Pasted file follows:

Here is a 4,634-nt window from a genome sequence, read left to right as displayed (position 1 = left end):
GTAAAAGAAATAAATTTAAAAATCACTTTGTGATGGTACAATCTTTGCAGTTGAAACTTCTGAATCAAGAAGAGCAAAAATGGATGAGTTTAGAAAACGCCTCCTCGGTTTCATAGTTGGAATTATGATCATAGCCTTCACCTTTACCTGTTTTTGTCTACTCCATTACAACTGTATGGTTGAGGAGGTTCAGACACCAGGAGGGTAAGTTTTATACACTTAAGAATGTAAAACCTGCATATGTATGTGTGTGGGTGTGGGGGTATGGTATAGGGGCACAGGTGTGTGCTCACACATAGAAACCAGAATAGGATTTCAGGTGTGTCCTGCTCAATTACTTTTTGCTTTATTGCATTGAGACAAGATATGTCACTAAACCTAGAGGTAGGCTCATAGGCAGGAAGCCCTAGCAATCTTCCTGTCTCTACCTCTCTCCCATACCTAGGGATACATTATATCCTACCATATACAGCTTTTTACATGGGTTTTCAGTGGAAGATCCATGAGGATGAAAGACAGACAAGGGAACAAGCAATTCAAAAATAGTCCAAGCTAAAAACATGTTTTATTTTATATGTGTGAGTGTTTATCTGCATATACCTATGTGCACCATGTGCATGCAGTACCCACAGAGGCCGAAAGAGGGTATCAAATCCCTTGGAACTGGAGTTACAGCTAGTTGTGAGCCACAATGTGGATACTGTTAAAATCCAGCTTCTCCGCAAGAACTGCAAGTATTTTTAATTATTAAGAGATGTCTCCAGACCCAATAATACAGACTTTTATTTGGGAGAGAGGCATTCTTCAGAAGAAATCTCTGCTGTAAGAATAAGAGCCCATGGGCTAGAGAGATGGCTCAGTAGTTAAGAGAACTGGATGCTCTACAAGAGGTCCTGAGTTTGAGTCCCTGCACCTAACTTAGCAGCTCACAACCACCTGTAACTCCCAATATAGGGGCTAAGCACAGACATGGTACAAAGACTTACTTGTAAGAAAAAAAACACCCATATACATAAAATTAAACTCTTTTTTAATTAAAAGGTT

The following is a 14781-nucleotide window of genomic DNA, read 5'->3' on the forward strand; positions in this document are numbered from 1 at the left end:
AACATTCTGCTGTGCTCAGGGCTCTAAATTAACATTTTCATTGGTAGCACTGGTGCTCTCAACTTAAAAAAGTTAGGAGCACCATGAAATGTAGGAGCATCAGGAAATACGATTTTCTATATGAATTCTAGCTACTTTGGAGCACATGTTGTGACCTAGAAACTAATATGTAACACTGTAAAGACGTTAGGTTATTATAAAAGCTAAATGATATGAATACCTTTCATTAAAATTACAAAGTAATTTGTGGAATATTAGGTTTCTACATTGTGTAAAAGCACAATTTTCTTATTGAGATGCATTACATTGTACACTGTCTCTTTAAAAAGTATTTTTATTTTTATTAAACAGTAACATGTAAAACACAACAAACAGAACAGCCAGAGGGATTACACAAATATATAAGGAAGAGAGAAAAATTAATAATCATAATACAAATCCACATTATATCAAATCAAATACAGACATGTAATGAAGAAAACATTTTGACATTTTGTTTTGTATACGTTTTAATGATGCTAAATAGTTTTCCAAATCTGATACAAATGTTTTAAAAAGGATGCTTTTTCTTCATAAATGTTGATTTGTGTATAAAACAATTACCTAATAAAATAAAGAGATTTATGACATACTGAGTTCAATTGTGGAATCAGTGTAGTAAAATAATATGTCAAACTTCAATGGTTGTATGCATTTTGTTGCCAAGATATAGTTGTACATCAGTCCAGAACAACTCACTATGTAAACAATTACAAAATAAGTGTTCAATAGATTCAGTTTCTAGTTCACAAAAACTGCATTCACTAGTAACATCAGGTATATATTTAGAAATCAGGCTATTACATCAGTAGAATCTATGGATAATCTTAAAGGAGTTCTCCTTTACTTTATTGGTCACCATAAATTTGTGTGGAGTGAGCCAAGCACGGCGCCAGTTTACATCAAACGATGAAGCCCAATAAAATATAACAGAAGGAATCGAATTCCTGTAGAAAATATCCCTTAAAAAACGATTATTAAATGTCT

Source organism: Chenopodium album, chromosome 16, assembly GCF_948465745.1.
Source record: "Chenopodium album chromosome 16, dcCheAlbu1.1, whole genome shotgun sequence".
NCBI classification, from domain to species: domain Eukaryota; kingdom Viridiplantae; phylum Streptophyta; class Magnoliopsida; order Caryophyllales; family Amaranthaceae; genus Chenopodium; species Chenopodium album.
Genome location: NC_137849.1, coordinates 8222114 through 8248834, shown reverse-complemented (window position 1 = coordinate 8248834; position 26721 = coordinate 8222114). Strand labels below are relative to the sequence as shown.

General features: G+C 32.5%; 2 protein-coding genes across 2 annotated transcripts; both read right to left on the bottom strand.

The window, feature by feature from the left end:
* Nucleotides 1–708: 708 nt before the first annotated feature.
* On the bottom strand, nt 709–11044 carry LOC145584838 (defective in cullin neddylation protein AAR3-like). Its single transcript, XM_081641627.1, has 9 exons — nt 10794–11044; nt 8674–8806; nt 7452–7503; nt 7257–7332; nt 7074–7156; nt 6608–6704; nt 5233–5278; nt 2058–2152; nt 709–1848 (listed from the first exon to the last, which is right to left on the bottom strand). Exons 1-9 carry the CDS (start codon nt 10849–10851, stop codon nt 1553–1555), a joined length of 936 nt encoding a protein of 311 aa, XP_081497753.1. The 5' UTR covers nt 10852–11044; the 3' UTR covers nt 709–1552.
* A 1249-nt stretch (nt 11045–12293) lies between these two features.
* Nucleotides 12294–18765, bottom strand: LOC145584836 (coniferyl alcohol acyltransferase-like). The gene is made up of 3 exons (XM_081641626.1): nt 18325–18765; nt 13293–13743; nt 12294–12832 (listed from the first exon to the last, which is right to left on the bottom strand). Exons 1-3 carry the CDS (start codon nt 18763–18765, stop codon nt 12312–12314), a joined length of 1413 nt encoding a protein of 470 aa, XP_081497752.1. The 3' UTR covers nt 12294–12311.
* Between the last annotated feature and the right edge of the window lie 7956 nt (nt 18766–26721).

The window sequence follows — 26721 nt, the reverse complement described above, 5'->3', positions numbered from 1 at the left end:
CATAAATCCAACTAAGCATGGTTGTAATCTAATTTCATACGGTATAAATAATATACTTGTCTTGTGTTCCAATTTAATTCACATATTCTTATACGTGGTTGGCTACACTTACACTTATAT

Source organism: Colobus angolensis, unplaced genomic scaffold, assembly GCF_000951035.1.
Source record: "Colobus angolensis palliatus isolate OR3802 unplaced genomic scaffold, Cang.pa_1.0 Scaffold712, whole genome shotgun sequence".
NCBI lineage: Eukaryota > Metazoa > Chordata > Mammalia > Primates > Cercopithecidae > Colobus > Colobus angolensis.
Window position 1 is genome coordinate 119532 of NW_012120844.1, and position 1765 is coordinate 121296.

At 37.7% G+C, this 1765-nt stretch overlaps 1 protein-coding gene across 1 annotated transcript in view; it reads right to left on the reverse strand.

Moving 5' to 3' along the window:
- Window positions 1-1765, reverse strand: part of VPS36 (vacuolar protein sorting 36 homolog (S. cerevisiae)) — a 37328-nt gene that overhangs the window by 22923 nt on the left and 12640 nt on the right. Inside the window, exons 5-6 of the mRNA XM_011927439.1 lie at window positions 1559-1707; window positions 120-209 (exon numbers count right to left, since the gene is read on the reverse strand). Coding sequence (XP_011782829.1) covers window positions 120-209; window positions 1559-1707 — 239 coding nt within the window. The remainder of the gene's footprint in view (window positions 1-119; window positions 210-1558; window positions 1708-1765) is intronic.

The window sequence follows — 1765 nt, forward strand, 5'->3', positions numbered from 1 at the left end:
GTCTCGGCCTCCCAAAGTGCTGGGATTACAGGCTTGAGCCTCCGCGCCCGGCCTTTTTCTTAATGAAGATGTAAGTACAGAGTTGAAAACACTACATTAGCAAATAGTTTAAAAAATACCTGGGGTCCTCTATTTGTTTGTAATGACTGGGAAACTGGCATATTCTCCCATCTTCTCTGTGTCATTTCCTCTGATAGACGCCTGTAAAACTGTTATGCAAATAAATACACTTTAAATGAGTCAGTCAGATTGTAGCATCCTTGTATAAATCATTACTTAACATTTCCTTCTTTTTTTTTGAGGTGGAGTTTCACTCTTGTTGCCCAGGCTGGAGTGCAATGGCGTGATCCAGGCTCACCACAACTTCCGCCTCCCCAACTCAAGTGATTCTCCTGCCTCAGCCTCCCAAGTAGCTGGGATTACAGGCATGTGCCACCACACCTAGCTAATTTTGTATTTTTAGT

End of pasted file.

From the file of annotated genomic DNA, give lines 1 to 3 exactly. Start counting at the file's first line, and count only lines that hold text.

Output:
Here is a 4,634-nt window from a genome sequence, read left to right as displayed (position 1 = left end):
GTAAAAGAAATAAATTTAAAAATCACTTTGTGATGGTACAATCTTTGCAGTTGAAACTTCTGAATCAAGAAGAGCAAAAATGGATGAGTTTAGAAAACGCCTCCTCGGTTTCATAGTTGGAATTATGATCATAGCCTTCACCTTTACCTGTTTTTGTCTACTCCATTACAACTGTATGGTTGAGGAGGTTCAGACACCAGGAGGGTAAGTTTTATACACTTAAGAATGTAAAACCTGCATATGTATGTGTGTGGGTGTGGGGGTATGGTATAGGGGCACAGGTGTGTGCTCACACATAGAAACCAGAATAGGATTTCAGGTGTGTCCTGCTCAATTACTTTTTGCTTTATTGCATTGAGACAAGATATGTCACTAAACCTAGAGGTAGGCTCATAGGCAGGAAGCCCTAGCAATCTTCCTGTCTCTACCTCTCTCCCATACCTAGGGATACATTATATCCTACCATATACAGCTTTTTACATGGGTTTTCAGTGGAAGATCCATGAGGATGAAAGACAGACAAGGGAACAAGCAATTCAAAAATAGTCCAAGCTAAAAACATGTTTTATTTTATATGTGTGAGTGTTTATCTGCATATACCTATGTGCACCATGTGCATGCAGTACCCACAGAGGCCGAAAGAGGGTATCAAATCCCTTGGAACTGGAGTTACAGCTAGTTGTGAGCCACAATGTGGATACTGTTAAAATCCAGCTTCTCCGCAAGAACTGCAAGTATTTTTAATTATTAAGAGATGTCTCCAGACCCAATAATACAGACTTTTATTTGGGAGAGAGGCATTCTTCAGAAGAAATCTCTGCTGTAAGAATAAGAGCCCATGGGCTAGAGAGATGGCTCAGTAGTTAAGAGAACTGGATGCTCTACAAGAGGTCCTGAGTTTGAGTCCCTGCACCTAACTTAGCAGCTCACAACCACCTGTAACTCCCAATATAGGGGCTAAGCACAGACATGGTACAAAGACTTACTTGTAAGAAAAAAAACACCCATATACATAAAATTAAACTCTTTTTTAATTAAAAGGTT

The following is a 14781-nucleotide window of genomic DNA, read 5'->3' on the forward strand; positions in this document are numbered from 1 at the left end: